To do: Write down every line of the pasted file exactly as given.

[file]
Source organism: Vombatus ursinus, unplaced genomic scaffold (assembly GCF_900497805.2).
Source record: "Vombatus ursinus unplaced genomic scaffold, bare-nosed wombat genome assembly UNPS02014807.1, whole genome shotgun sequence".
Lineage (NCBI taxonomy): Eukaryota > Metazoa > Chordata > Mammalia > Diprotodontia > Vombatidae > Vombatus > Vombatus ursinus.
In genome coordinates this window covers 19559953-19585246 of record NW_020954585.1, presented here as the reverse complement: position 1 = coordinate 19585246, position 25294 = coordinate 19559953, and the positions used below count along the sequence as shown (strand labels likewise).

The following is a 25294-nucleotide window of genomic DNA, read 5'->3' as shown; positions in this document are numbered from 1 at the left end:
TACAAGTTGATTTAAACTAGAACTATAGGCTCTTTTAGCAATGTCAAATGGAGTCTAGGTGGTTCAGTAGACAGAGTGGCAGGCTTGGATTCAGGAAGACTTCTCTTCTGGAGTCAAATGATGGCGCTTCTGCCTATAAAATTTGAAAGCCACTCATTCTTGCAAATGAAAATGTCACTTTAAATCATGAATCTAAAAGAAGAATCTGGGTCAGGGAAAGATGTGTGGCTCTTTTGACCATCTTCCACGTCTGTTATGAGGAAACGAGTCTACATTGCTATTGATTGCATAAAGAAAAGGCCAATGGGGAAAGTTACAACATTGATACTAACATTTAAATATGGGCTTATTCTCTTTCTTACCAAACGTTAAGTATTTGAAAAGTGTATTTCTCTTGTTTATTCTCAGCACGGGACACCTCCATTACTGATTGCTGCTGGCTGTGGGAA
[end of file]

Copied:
Source organism: Vombatus ursinus, unplaced genomic scaffold (assembly GCF_900497805.2).
Source record: "Vombatus ursinus unplaced genomic scaffold, bare-nosed wombat genome assembly UNPS02014807.1, whole genome shotgun sequence".
Lineage (NCBI taxonomy): Eukaryota > Metazoa > Chordata > Mammalia > Diprotodontia > Vombatidae > Vombatus > Vombatus ursinus.
In genome coordinates this window covers 19559953-19585246 of record NW_020954585.1, presented here as the reverse complement: position 1 = coordinate 19585246, position 25294 = coordinate 19559953, and the positions used below count along the sequence as shown (strand labels likewise).

The following is a 25294-nucleotide window of genomic DNA, read 5'->3' as shown; positions in this document are numbered from 1 at the left end:
TACAAGTTGATTTAAACTAGAACTATAGGCTCTTTTAGCAATGTCAAATGGAGTCTAGGTGGTTCAGTAGACAGAGTGGCAGGCTTGGATTCAGGAAGACTTCTCTTCTGGAGTCAAATGATGGCGCTTCTGCCTATAAAATTTGAAAGCCACTCATTCTTGCAAATGAAAATGTCACTTTAAATCATGAATCTAAAAGAAGAATCTGGGTCAGGGAAAGATGTGTGGCTCTTTTGACCATCTTCCACGTCTGTTATGAGGAAACGAGTCTACATTGCTATTGATTGCATAAAGAAAAGGCCAATGGGGAAAGTTACAACATTGATACTAACATTTAAATATGGGCTTATTCTCTTTCTTACCAAACGTTAAGTATTTGAAAAGTGTATTTCTCTTGTTTATTCTCAGCACGGGACACCTCCATTACTGATTGCTGCTGGCTGTGGGAA